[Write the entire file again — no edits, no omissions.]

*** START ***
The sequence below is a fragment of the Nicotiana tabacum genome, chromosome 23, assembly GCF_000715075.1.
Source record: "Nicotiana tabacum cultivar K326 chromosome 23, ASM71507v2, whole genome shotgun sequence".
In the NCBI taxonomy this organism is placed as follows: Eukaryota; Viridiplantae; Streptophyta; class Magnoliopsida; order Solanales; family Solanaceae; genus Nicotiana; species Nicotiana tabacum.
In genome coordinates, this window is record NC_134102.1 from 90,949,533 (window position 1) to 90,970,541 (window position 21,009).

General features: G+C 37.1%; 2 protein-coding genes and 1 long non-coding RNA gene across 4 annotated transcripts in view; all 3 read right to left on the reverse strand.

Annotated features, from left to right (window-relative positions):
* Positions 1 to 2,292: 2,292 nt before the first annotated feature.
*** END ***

The sequence below is a fragment of the Nicotiana tabacum genome, chromosome 23, assembly GCF_000715075.1.
Source record: "Nicotiana tabacum cultivar K326 chromosome 23, ASM71507v2, whole genome shotgun sequence".
In the NCBI taxonomy this organism is placed as follows: Eukaryota; Viridiplantae; Streptophyta; class Magnoliopsida; order Solanales; family Solanaceae; genus Nicotiana; species Nicotiana tabacum.
In genome coordinates, this window is record NC_134102.1 from 90,949,533 (window position 1) to 90,970,541 (window position 21,009).

General features: G+C 37.1%; 2 protein-coding genes and 1 long non-coding RNA gene across 4 annotated transcripts in view; all 3 read right to left on the reverse strand.

Annotated features, from left to right (window-relative positions):
* Positions 1 to 2,292: 2,292 nt before the first annotated feature.